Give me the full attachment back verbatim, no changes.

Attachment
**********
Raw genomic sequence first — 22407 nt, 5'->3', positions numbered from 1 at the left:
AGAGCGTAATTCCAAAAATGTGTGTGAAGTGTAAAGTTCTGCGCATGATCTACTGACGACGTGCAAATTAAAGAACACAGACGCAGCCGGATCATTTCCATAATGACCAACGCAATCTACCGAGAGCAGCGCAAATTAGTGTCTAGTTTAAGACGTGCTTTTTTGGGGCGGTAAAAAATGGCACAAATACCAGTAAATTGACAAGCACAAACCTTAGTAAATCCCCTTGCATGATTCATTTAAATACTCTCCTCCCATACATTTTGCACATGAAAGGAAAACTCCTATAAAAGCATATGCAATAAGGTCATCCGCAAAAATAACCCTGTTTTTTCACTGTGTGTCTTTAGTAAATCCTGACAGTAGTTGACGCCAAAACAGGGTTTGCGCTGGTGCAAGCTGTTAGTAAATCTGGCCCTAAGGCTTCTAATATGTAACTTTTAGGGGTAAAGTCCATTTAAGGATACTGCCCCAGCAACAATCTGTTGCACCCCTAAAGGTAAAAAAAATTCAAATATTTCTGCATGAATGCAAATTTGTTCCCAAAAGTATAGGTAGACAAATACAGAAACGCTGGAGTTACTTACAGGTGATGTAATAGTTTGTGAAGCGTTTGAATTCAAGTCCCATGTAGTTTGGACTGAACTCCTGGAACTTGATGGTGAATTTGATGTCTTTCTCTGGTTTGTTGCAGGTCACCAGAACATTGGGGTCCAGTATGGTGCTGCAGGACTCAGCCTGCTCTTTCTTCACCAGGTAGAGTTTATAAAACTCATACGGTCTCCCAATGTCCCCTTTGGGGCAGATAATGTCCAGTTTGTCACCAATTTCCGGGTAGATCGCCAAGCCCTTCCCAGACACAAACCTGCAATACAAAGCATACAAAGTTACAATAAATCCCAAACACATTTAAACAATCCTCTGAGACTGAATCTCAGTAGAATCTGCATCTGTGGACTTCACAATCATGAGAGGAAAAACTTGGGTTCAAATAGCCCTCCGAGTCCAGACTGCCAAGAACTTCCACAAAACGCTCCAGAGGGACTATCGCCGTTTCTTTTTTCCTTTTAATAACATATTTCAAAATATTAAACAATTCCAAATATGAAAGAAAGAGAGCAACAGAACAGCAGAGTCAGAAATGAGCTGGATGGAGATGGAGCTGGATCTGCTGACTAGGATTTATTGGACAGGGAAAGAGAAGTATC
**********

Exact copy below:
Raw genomic sequence first — 22407 nt, 5'->3', positions numbered from 1 at the left:
AGAGCGTAATTCCAAAAATGTGTGTGAAGTGTAAAGTTCTGCGCATGATCTACTGACGACGTGCAAATTAAAGAACACAGACGCAGCCGGATCATTTCCATAATGACCAACGCAATCTACCGAGAGCAGCGCAAATTAGTGTCTAGTTTAAGACGTGCTTTTTTGGGGCGGTAAAAAATGGCACAAATACCAGTAAATTGACAAGCACAAACCTTAGTAAATCCCCTTGCATGATTCATTTAAATACTCTCCTCCCATACATTTTGCACATGAAAGGAAAACTCCTATAAAAGCATATGCAATAAGGTCATCCGCAAAAATAACCCTGTTTTTTCACTGTGTGTCTTTAGTAAATCCTGACAGTAGTTGACGCCAAAACAGGGTTTGCGCTGGTGCAAGCTGTTAGTAAATCTGGCCCTAAGGCTTCTAATATGTAACTTTTAGGGGTAAAGTCCATTTAAGGATACTGCCCCAGCAACAATCTGTTGCACCCCTAAAGGTAAAAAAAATTCAAATATTTCTGCATGAATGCAAATTTGTTCCCAAAAGTATAGGTAGACAAATACAGAAACGCTGGAGTTACTTACAGGTGATGTAATAGTTTGTGAAGCGTTTGAATTCAAGTCCCATGTAGTTTGGACTGAACTCCTGGAACTTGATGGTGAATTTGATGTCTTTCTCTGGTTTGTTGCAGGTCACCAGAACATTGGGGTCCAGTATGGTGCTGCAGGACTCAGCCTGCTCTTTCTTCACCAGGTAGAGTTTATAAAACTCATACGGTCTCCCAATGTCCCCTTTGGGGCAGATAATGTCCAGTTTGTCACCAATTTCCGGGTAGATCGCCAAGCCCTTCCCAGACACAAACCTGCAATACAAAGCATACAAAGTTACAATAAATCCCAAACACATTTAAACAATCCTCTGAGACTGAATCTCAGTAGAATCTGCATCTGTGGACTTCACAATCATGAGAGGAAAAACTTGGGTTCAAATAGCCCTCCGAGTCCAGACTGCCAAGAACTTCCACAAAACGCTCCAGAGGGACTATCGCCGTTTCTTTTTTCCTTTTAATAACATATTTCAAAATATTAAACAATTCCAAATATGAAAGAAAGAGAGCAACAGAACAGCAGAGTCAGAAATGAGCTGGATGGAGATGGAGCTGGATCTGCTGACTAGGATTTATTGGACAGGGAAAGAGAAGTATC